The U.S. Soccer Federation reached milestone agreements to pay its men’s and women’s teams equally, making the American national governing body the first in the sport to promise both sexes matching money.
The federation on Wednesday announced separate collective bargaining agreements through December 2028 with the unions for both national teams, ending years of often acrimonious negotiations.
The deals grew partly out of a push by players on the more successful women’s team, including stars like Alex Morgan and Megan Rapinoe, who were at the forefront of the gender equity fight while leading the team to a Women’s World Cup championship in 2019. The struggle became so much a part of the team’s story that chants of “Equal pay! Equal pay!” rose from the crowd as U.S. players celebrated winning the title in France.
Morgan and Rapinoe could still be beneficiaries of the deal, though the next Women’s World Cup is in 2023 and the makeup of the team will have changed by then.
“I feel a lot of pride for the girls who are going to see this growing up, and recognize their value rather than having to fight for it. However, my dad always told me that you don’t get rewarded for doing what you’re supposed to do – and paying men and women equally is what you’re supposed to do,” U.S. forward Margaret Purce said. “So I’m not giving out any gold stars, but I’m grateful for this accomplishment and for all the people who came together to make it so.”
“I’m so pleased the women’s national soccer team has finally reached a labor agreement that will compensate them fairly for their successes on and off the field,” said California Senator Dianne Feinstein in a prepared statement. “I’m proud the United States is the first country to ensure the men’s and women’s soccer teams are paid fairly, and I hope other nations will follow our lead.”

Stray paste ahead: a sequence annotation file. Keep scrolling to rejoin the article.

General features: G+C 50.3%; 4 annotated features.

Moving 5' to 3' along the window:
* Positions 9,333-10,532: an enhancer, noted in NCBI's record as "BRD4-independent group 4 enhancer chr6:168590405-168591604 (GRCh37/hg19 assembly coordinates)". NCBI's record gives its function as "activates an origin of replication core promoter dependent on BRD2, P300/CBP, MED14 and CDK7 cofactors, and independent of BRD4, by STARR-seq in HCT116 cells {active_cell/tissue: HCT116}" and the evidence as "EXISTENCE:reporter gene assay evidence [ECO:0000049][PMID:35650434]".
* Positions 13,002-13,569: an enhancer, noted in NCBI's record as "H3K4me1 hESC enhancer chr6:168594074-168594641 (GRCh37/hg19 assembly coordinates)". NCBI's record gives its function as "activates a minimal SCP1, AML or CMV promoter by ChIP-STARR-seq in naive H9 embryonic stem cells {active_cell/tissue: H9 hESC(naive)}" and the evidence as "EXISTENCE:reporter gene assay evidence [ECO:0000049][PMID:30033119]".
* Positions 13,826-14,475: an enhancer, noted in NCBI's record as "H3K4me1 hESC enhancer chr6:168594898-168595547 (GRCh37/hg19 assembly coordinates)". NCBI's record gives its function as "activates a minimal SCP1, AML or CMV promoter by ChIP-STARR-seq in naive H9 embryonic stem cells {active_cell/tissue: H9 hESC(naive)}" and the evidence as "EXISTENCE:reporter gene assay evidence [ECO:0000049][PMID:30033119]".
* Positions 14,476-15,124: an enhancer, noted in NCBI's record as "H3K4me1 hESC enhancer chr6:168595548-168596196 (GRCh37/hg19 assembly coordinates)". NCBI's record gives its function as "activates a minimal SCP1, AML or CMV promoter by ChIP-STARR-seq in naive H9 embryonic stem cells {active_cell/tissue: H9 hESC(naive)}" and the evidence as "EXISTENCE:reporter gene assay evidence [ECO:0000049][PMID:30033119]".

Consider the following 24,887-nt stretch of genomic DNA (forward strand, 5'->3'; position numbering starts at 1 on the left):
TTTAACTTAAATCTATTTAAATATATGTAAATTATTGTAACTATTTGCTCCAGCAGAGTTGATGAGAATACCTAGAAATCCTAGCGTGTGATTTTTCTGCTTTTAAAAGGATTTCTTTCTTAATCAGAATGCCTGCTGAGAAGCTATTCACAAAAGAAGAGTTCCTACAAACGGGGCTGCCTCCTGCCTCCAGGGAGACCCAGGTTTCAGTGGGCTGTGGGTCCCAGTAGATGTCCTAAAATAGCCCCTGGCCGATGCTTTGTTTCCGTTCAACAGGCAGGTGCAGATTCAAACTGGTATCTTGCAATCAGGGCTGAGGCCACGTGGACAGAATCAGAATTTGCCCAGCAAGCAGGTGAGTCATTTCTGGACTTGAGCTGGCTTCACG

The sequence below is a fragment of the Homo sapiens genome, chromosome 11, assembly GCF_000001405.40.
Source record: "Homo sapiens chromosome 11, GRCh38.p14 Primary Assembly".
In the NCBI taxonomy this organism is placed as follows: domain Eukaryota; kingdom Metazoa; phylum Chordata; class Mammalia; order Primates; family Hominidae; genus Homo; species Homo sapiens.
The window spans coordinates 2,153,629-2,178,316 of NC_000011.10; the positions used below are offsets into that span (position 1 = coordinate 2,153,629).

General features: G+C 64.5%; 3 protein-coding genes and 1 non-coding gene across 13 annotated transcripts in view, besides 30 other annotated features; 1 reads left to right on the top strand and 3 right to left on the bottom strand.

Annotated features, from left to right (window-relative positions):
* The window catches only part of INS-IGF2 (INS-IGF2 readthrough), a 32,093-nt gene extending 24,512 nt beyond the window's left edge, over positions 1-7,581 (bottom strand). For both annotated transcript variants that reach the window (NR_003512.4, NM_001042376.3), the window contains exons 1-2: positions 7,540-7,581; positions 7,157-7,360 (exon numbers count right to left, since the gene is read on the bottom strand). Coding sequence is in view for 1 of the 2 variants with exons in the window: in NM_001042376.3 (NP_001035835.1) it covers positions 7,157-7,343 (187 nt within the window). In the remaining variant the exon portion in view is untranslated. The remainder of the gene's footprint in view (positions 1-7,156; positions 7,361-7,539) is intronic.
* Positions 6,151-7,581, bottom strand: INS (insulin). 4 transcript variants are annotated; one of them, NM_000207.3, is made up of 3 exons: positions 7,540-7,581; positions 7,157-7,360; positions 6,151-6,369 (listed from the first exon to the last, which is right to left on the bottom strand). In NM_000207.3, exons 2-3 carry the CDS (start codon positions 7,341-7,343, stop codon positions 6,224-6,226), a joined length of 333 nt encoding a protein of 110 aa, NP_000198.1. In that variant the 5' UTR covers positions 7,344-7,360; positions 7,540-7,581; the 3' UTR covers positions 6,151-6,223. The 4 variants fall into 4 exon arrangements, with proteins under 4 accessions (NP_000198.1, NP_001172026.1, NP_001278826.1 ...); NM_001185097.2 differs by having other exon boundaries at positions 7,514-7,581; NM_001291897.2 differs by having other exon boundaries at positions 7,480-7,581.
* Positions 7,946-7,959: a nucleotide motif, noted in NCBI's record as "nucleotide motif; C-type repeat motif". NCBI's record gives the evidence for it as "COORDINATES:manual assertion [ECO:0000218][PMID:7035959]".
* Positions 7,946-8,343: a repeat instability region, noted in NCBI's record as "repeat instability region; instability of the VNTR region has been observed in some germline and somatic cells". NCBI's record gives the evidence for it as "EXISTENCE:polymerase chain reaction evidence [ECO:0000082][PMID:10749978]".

The men have been playing under the terms of a CBA that expired in December 2018. The women’s CBA expired at the end of March, but talks continued after the federation and the players agreed to settle a gender discrimination lawsuit brought by some of the players in 2019. The settlement was contingent on the federation reaching labor contracts that equalized pay and bonuses between the two teams.
Perhaps the biggest sticking point was World Cup prize money, which is based on how far a team advances in the tournament. While the U.S. women have been successful on the international stage with back-to-back World Cup titles, differences in FIFA prize money meant they took home far less than the men’s winners. American women received a $110,000 bonus for winning the 2019 World Cup; the U.S. men would have received $407,000 had they won in 2018.
The unions agreed to pool FIFA’s payments for the men’s World Cup later this year and next year’s Women’s World Cup, as well as for the 2026 and 2027 tournaments.
Each player will get matching game appearance fees in what the USSF said makes it the first federation to pool FIFA prize money in this manner.
“We saw it as an opportunity, an opportunity to be leaders in this front and join in with the women’s side and U.S. Soccer. So we’re just excited that this is how we were able to get the deal done,” said Walker Zimmerman, a defender who is part of the U.S. National Team Players Association leadership group.